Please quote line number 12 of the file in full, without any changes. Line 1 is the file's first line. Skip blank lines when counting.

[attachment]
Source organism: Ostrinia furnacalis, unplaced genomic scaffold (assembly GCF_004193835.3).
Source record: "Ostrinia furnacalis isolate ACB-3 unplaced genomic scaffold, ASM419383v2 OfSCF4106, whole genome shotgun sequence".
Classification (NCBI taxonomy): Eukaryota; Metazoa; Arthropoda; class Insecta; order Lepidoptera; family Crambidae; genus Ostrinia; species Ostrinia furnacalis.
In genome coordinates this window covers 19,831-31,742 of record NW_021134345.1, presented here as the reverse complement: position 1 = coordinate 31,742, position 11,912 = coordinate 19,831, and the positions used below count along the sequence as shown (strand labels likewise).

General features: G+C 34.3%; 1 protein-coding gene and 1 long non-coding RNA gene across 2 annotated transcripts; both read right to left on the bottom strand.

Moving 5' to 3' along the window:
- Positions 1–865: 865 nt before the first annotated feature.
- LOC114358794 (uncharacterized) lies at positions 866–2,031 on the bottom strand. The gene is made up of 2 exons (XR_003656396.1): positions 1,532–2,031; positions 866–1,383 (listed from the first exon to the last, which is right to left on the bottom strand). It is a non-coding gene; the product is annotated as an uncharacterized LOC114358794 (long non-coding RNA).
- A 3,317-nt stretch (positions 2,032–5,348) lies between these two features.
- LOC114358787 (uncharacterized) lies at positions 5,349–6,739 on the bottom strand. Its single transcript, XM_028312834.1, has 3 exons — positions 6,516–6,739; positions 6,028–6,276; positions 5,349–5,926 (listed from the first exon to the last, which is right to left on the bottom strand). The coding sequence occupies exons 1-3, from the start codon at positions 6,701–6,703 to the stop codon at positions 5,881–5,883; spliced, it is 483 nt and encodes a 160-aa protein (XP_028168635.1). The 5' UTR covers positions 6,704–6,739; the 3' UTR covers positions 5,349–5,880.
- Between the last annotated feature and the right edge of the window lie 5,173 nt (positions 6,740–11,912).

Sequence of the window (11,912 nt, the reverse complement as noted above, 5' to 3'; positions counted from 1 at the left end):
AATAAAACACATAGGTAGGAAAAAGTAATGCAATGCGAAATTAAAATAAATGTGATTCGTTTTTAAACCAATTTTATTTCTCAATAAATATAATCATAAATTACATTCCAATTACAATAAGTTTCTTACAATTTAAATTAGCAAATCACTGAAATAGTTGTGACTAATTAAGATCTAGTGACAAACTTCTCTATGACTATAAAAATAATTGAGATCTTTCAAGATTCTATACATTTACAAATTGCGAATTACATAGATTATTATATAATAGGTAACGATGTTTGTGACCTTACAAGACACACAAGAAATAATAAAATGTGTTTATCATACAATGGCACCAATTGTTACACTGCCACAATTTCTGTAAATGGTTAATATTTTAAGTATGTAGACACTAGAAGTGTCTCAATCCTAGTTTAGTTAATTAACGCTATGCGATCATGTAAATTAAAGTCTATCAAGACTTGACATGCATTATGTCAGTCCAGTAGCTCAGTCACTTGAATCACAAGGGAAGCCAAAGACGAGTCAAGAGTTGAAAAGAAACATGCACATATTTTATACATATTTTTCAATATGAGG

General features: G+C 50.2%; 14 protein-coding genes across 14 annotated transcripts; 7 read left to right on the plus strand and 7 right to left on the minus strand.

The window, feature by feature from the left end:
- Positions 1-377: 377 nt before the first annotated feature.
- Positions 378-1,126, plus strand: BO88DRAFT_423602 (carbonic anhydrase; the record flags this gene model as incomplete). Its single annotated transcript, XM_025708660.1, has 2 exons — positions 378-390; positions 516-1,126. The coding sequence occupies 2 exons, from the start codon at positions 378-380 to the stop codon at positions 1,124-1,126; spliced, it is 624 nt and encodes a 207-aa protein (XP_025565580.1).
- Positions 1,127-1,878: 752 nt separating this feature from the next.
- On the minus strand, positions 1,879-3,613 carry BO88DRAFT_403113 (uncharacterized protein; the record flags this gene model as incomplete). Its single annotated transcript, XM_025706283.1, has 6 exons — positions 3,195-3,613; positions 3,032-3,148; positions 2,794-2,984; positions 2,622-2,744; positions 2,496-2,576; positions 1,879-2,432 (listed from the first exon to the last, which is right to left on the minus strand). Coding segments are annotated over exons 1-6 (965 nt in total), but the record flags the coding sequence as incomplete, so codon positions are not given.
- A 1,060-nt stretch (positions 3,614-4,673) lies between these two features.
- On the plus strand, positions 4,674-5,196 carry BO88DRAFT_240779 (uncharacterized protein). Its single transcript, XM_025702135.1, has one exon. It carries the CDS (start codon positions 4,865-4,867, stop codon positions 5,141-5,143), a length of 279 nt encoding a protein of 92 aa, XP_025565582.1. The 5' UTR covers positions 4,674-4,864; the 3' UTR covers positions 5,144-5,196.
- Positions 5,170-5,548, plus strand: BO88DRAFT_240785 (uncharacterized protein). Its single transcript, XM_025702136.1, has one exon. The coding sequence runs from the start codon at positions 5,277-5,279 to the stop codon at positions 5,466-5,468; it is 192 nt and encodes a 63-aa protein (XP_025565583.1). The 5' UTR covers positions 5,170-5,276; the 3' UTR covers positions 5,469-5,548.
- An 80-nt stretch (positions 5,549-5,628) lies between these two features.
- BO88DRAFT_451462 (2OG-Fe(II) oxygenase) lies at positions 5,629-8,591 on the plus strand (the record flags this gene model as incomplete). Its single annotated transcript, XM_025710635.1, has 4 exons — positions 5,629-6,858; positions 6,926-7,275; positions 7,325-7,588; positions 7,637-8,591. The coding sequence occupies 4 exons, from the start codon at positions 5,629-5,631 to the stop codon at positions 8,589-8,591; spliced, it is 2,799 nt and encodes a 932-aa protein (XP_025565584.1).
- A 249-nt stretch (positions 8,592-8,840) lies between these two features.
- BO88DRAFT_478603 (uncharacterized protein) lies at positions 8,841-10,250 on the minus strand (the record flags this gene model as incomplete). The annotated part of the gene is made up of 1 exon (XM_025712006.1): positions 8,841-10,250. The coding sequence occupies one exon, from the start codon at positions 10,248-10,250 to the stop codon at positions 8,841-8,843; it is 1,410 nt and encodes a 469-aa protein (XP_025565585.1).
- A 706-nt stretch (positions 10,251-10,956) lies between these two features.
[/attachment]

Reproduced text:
Sequence of the window (11,912 nt, the reverse complement as noted above, 5' to 3'; positions counted from 1 at the left end):